Vincent Van Duysen
Belgian designer Vincent Van Duysen’s architecture, interiors and products are rigorous in their attention to detail and luxurious in their use of natural materials, light and space, breathing new life and soul into minimalism.
Don’t call Vincent Van Duysen a Minimalist. Van Duysen prefers the term “traditional modernist.” Unlike many other contemporary architects, Van Duysen is equally passionate about creating the interior “atmosphere” for a client as he is about designing the exterior building.
In all of his work, Van Duysen is committed to a defining principle and what he calls “a reduction to the essence.” He delights in distilling the space to the elemental and also in the essential sincerity of objects, authentic materials and primary forms.
Van Duysen’s architecture is characterized by spare and simple geometries of form, natural materials and strong lines, while his interiors use a seductive play of light, volumes and textures that together create an intuitive flow to the public and private spaces and form intimate relationships between the exterior and interior spaces. Not unlike Van Duysen’s demeanor himself, his work is deliberate and controlled, but also calm and peaceful.
The elegant, yet comfortable interiors are assembled with a certain precision and create interior points of view that are almost painterly in their balanced compositions. The flow of spaces is revealed with a rhythmic cadence and the rooms are almost intuitively mindful of how people live in them. As Van Duysen says: “What I love about minimalism is the idea that the space is a stage for the parade of daily life - the colors, textures and ambiguity in the open spaces.“
This talentfor creating “warm minimalism” with un-cluttered, contemplative, livable interiors is evident in Van Duysen’s own home in Antwerp, where he used natural materials - including poplar wood floors, rough Belgium linen curtains, marble bathtubs, handmade rugs, and a neutral color palette using vegetable paints and plasters on the walls with Modernist furnishings by Jeaneret.
Van Duysen attributes his passion for interior design to the years he spent collaborating with formidable Belgium interior designer, Jean de Meulder, who Van Duysen fondly calls “the Andree Putman of Flanders” and who gave him a classical training and taught him about the importance of “L’ art de vivre”.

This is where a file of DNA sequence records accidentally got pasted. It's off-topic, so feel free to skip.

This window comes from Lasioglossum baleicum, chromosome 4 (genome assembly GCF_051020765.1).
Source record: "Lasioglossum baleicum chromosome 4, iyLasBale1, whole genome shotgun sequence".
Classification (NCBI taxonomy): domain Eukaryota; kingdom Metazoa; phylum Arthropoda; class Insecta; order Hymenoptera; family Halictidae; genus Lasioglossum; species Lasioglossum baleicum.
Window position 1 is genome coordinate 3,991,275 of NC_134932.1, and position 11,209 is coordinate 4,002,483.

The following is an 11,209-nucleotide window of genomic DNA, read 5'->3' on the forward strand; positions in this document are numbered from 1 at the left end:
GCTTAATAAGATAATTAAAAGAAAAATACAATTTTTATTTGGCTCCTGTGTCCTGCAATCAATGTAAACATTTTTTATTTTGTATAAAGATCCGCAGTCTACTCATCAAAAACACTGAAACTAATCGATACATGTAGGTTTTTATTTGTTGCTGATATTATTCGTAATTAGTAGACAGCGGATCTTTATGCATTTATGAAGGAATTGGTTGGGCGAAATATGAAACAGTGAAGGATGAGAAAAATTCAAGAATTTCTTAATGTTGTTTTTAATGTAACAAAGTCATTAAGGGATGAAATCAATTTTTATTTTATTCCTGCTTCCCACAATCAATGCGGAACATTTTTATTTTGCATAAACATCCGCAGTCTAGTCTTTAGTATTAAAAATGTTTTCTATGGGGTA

For Van Duysen it is all about character and context. “Each project is tailor made for each client whether it is a new build, or a conversion, I always try to express the uniqueness of the context of the project itself and I never reinvent a new way of living.”
Van Duysen studied architecture at the Higher Institute of Architecture Saint-Lucas in Ghent and then went to Milan in 1985 at the height of Post Modernism and collaborated with fashion designer Cinzia Ruggeri and with studio Aldo Cibic-Sottsass Associati. At the young age of 28, Van Duysen established his eponymous architecture firm in Antwerp in 1990.
Today, the multidisciplinary studio and team of 15 are busy working with clients all over the world (70% of the work is outside Belgium) in London, Milan, Paris, New York, Saudi Arabia, and Beirut on new buildings and conversions for residential and commercial projects including: private houses, interiors, retail shops, and office and apartment complexes. Van Duysen is the subject of three monographs and has been awarded numerous design awards including Designer of the Year at Paris’s Maison & Objet Fair in 2009.
Some recent projects include a youth hostel in Antwerp and a recently opened Calvin Klein jeans store in Hong Kong, the first of the new global CKJ concept design.
In addition to his architecture Van Duysen also works with leading international manufacturers, designing everything from chandeliers, jewelry, bathroom fixtures, ceramics, and furniture for brands such as: B&B Italia, Pastoe, Herman Miller, Swarovski, Paola Lenti, De Padova, Valli & Valli, Poliform, When Objects Work, Toscoquattro and Bulo among others. I personally challenge anyone to find an umbrella whose design is worthy of putting in Van Duysen’s sublime Window Umbrella Stand for Viccarbe.
I recently had the privilege of speaking with Van Duysen by telephone from his home in Antwerp about a range of subjects. At the end of our conversation, I could hear his beloved dachshunds, Lou Lou and Gaston, barking in the background and I pictured him in his serene sanctuary, happily tucked away behind the privacy of the shiny lacquer front door. Sifting between all three periods, Van Duysen delves into the circumstances of his definitive years, and the prospects of those yet to come.
What is your design process?
I am working 24-hours-a-day, a continual process of thinking and reflecting on projects. I work with my team and we exchange ideas, sometimes just verbally, or we begin to sketch some stuff then they put it into the computer. It is a back-and-forth process where I am directing each project individually. My team is very controlled and very passionate about what we are doing.
What inspires you?